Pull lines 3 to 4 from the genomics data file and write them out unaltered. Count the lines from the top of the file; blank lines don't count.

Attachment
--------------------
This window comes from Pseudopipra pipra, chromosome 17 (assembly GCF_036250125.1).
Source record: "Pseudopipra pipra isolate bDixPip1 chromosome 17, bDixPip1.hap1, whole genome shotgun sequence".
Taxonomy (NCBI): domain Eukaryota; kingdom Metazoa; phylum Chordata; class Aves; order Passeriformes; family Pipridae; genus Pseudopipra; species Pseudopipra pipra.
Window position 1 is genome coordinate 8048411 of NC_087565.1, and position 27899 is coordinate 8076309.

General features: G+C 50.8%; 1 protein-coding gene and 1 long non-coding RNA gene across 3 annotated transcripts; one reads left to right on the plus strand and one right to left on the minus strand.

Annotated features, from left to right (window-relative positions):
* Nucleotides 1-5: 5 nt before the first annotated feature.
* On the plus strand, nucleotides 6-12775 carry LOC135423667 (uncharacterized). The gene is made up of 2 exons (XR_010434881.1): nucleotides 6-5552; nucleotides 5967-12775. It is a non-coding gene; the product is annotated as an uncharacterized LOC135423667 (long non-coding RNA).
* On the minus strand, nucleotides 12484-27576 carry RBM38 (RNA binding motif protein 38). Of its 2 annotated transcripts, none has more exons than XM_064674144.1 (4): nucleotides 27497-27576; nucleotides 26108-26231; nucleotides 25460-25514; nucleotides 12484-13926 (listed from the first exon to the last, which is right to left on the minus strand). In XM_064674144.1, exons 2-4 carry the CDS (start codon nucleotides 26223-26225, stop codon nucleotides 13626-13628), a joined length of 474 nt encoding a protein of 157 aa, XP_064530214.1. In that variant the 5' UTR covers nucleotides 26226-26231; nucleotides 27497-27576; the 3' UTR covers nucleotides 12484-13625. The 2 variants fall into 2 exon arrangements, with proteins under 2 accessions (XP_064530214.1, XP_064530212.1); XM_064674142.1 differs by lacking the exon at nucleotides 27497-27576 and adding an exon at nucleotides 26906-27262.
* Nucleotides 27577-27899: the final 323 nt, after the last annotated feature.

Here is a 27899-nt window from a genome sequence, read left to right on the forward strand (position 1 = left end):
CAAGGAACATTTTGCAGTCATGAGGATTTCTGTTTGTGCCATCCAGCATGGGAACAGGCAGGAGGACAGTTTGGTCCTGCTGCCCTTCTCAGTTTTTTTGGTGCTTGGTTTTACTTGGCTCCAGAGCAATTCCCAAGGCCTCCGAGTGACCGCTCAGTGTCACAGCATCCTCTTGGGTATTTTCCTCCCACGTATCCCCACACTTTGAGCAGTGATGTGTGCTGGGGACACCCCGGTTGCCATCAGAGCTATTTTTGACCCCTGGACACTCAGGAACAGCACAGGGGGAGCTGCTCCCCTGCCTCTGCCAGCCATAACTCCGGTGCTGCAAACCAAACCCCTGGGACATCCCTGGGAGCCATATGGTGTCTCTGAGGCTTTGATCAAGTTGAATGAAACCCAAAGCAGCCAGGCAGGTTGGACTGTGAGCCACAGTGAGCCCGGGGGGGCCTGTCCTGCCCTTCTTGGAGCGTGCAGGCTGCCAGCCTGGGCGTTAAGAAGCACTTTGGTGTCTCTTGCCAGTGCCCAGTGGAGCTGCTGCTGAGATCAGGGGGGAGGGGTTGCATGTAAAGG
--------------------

Taxonomy (NCBI): domain Eukaryota; kingdom Metazoa; phylum Chordata; class Aves; order Passeriformes; family Pipridae; genus Pseudopipra; species Pseudopipra pipra.
Window position 1 is genome coordinate 8048411 of NC_087565.1, and position 27899 is coordinate 8076309.